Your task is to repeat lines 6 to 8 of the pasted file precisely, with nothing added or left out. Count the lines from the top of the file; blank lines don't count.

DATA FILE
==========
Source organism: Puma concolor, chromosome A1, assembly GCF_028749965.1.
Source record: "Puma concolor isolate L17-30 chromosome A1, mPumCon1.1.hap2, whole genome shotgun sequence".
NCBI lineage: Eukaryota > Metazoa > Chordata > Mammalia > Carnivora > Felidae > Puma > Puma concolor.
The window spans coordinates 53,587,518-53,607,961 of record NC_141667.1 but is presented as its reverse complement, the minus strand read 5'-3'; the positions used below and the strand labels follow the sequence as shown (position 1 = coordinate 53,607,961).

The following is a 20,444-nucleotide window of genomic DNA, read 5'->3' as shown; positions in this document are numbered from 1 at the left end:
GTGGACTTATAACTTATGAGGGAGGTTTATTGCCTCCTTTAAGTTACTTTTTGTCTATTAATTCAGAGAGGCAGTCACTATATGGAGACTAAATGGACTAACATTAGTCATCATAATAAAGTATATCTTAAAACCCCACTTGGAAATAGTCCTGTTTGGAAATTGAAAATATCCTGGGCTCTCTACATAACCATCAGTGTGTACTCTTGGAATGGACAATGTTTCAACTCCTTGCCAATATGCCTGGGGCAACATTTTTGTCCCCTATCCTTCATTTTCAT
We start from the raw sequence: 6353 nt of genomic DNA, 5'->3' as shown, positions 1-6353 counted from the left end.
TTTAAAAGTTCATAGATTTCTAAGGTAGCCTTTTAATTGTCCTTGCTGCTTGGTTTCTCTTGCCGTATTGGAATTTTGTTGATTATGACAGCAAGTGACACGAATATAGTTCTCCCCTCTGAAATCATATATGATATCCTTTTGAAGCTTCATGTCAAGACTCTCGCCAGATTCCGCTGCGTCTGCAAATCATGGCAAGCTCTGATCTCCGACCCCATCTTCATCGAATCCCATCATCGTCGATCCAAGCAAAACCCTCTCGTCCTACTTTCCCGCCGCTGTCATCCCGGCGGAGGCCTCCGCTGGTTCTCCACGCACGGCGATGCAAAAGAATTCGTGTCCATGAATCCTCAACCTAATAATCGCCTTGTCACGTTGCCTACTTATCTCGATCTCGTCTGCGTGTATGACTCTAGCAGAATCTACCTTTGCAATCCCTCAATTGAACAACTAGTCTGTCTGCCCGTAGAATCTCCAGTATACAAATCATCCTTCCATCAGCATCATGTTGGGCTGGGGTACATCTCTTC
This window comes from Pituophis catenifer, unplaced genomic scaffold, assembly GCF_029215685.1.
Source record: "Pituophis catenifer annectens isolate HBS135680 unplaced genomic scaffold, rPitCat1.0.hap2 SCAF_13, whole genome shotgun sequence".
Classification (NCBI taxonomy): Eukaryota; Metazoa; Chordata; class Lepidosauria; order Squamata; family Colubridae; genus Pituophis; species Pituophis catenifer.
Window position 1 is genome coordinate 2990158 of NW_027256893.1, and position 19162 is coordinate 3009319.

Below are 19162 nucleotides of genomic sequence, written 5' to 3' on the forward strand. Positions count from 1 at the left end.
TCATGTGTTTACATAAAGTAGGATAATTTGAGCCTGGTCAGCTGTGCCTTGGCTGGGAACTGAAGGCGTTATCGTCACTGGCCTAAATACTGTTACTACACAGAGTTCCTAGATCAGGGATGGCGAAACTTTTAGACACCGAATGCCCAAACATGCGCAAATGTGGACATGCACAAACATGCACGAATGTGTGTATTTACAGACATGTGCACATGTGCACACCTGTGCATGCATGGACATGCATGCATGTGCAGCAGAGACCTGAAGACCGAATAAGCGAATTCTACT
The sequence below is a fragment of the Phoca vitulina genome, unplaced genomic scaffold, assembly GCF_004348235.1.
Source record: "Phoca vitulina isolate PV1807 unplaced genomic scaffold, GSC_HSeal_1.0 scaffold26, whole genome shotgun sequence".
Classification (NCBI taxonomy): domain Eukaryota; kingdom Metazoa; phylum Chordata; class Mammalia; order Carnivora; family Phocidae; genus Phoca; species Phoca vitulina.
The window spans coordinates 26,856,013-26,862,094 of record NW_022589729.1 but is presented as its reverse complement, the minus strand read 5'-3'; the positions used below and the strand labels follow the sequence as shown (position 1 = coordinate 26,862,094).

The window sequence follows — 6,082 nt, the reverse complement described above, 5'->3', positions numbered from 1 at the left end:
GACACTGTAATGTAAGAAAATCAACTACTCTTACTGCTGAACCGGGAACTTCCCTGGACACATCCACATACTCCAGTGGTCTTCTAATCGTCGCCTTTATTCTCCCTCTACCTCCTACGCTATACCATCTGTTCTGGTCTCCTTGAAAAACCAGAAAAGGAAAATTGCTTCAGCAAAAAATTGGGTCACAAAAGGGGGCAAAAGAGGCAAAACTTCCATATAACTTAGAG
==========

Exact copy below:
GTGGACTTATAACTTATGAGGGAGGTTTATTGCCTCCTTTAAGTTACTTTTTGTCTATTAATTCAGAGAGGCAGTCACTATATGGAGACTAAATGGACTAACATTAGTCATCATAATAAAGTATATCTTAAAACCCCACTTGGAAATAGTCCTGTTTGGAAATTGAAAATATCCTGGGCTCTCTACATAACCATCAGTGTGTACTCTTGGAATGGACAATGTTTCAACTCCTTGCCAATATGCCTGGGGCAACATTTTTGTCCCCTATCCTTCATTTTCAT
We start from the raw sequence: 6353 nt of genomic DNA, 5'->3' as shown, positions 1-6353 counted from the left end.
TTTAAAAGTTCATAGATTTCTAAGGTAGCCTTTTAATTGTCCTTGCTGCTTGGTTTCTCTTGCCGTATTGGAATTTTGTTGATTATGACAGCAAGTGACACGAATATAGTTCTCCCCTCTGAAATCATATATGATATCCTTTTGAAGCTTCATGTCAAGACTCTCGCCAGATTCCGCTGCGTCTGCAAATCATGGCAAGCTCTGATCTCCGACCCCATCTTCATCGAATCCCATCATCGTCGATCCAAGCAAAACCCTCTCGTCCTACTTTCCCGCCGCTGTCATCCCGGCGGAGGCCTCCGCTGGTTCTCCACGCACGGCGATGCAAAAGAATTCGTGTCCATGAATCCTCAACCTAATAATCGCCTTGTCACGTTGCCTACTTATCTCGATCTCGTCTGCGTGTATGACTCTAGCAGAATCTACCTTTGCAATCCCTCAATTGAACAACTAGTCTGTCTGCCCGTAGAATCTCCAGTATACAAATCATCCTTCCATCAGCATCATGTTGGGCTGGGGTACATCTCTTC